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studied the heavens, to search out their natural causes and production of bodies; the wiser Chaldees and Assyrians studied the same things, that they might learn their influences upon us, and make predictions of contingencies; the more moral Egyptian described his theorems in hieroglyphics and fantastic representments, to teach principles of policy, economy, and other prudences of morality and secular negotiation : but the same philosophy, when it is made christian, considers as they did, but to greater purposes, even that from the book of the creatures we may glorify the creator, and hence derive arguments of worship and religion: this is christian philosophy.
I instance only in considerations natural to spiritual purposes; but the same is the manner in all meditation, whether the matter of it be nature or revelation. For if we think of hell, and consider the infinity of its duration, and that its flames last as long as God lasts, and thence conjecture, upon the rules of proportion, why a finite creature may have an infinite, unnatural duration; or think by what ways a material fire can torment an immaterial substance ; or why the devils, who are intelligent and wise creatures, should be so foolish as to hate God, from whom they know every rivulet of amability derives ; this is to study, not to meditate: for meditation considers any thing that may best make us to avoid the place and to quit a vicious habit, or master and rectify an untoward inclination, or purchase a virtue, or exercise one: so that meditation is an act of the understanding put to the right use.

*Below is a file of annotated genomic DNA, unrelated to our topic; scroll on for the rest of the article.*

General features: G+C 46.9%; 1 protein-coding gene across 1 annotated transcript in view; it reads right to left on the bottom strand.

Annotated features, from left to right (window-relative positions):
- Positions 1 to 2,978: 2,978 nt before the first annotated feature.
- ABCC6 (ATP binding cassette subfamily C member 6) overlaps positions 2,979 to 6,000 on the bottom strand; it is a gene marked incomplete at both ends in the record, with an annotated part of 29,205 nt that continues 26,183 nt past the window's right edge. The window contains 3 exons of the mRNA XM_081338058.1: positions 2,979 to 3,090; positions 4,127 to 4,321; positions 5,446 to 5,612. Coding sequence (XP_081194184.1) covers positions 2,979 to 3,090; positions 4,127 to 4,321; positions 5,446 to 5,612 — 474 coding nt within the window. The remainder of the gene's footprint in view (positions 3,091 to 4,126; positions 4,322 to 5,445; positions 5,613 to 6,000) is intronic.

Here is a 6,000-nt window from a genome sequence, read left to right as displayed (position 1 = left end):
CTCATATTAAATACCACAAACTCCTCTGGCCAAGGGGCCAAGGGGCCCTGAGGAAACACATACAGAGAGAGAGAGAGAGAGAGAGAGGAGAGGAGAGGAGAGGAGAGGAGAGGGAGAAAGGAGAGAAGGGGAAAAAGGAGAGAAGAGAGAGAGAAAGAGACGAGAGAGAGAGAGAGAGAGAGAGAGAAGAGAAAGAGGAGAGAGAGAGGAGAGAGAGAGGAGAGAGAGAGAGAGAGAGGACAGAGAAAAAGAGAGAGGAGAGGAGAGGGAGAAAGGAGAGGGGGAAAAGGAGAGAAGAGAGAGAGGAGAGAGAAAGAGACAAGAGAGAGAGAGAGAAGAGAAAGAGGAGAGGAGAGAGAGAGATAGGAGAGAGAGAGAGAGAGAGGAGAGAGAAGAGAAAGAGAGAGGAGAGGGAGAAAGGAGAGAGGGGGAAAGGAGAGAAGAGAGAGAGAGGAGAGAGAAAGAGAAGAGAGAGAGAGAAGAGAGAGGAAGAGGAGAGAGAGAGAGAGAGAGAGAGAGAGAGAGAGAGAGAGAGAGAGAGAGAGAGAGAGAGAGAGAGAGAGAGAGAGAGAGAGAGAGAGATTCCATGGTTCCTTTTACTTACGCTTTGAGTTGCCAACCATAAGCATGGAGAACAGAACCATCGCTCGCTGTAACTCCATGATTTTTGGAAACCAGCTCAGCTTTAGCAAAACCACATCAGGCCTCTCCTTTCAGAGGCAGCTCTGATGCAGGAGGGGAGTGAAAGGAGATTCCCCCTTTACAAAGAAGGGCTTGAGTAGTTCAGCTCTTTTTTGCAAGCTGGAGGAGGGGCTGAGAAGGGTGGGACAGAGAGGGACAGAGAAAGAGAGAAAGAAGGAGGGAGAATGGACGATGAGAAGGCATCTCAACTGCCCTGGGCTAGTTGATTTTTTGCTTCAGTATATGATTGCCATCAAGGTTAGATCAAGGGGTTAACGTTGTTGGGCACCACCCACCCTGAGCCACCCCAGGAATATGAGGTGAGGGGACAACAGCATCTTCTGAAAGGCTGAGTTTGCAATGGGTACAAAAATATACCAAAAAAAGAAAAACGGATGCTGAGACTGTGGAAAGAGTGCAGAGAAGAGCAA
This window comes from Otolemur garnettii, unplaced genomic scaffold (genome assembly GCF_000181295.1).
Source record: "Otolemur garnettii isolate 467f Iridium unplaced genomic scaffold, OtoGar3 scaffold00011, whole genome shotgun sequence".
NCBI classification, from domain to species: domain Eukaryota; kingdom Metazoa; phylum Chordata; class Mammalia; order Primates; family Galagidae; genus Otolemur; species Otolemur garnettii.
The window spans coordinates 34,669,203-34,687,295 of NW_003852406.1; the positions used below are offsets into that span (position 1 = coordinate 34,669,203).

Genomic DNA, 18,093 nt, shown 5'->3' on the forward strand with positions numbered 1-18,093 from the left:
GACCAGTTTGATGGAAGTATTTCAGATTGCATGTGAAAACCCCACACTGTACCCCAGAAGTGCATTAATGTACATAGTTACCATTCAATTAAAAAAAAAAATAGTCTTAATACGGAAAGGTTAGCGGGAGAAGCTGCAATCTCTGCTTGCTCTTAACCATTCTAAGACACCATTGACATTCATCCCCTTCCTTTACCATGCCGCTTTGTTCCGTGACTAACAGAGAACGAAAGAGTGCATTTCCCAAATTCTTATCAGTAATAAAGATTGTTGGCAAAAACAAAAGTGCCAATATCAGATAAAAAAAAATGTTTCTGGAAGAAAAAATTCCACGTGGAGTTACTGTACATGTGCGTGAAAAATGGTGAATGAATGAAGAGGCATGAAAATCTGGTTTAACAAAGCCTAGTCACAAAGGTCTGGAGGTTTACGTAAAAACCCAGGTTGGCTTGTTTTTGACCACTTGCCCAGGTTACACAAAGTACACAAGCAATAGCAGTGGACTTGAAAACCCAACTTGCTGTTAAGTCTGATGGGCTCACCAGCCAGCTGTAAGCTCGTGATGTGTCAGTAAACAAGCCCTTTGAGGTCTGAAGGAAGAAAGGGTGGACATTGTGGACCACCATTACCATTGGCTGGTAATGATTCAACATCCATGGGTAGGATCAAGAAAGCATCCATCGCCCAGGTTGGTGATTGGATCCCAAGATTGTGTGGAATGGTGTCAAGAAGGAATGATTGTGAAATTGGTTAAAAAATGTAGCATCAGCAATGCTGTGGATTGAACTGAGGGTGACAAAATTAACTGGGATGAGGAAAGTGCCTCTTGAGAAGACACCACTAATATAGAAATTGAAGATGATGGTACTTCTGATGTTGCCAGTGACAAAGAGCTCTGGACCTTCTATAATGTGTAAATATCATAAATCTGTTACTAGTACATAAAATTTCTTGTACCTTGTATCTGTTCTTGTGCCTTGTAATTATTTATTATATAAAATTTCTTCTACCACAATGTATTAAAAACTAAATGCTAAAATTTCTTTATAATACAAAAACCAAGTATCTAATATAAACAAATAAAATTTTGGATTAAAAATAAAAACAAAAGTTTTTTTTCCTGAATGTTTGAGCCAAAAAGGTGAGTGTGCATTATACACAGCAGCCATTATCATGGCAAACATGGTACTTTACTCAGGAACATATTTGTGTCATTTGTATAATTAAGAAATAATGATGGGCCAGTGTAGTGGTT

First : And, therefore, every wise person, that intends to furnish himself with affections of religion, or detestation against a vice, or glorifications of a mystery, still will proportion the mystery, and fit it with such circumstances of fancy and application, as, by observation of himself, he knows aptest to make impressions. It was a wise design of Mark Antony, when he would stir up the people to revenge the death of Cæsar ; he brought his body to the pleading-place, he shewed his wounds, held up the rent mantle, and shewed them the garment, that he put on that night, in which he beat the Nervii ; that is, in which he won a victory, for which his memory was dear to them; he shewed them that wound which pierced his heart, in which they were placed by so dear a love, that he made them his heirs, and left to their public use places of delight and pleasure: and then it was natural, when he had made those things present to them, which had once moved their love and his honour, that grief at the loss of so honourable and so loved a person should succeed; and then they were lords of all; their sorrow and revenge seldom slept in two beds. And thus holy meditation produces the passions and desires it intends ; it makes the object present and almost sensible ; it renews the first passions by a fiction of imagination ; it passes from the paschal parlour to Cedron, it tells the drops of sweat, and measures them, and finds them as big as drops of blood, and then conjectures at the greatness of our sins; it fears in the midst of Christ's agonies, it hears his groans, it spies Judas's lantern afar off, it follows Jesus to Gabbatha, and wonders at his innocence and their malice, and feels the stroke of the whip, and shrinks the head when the crown of thorns is thrust hard upon his holy brows; and, at last, goes step by step with Jesus, and carries part of the cross, and is nailed fast with sorrow and compassion, and dies with love. For if the soul be the principle of its own actions, it can produce the same effects by reftex acts of the understanding, when it is assisted by the imaginative part, as when it sees the thing acted : only let the meditation be as minute, particular, and circumstantiate, as it may; for a widow, by representing the caresses of her deal husband's love, produces sorrow, and the new affections of a sad endearment. It is too sure, that the recalling the circumstances of a past impurity does re-enkindle the flame, and entertain the fancy with the burnings of an impure fire; and this happens, not by any advantages of vice, but by the nature of the thing, and the efficacy of circumstances. So does holy meditation produce those impresses and siga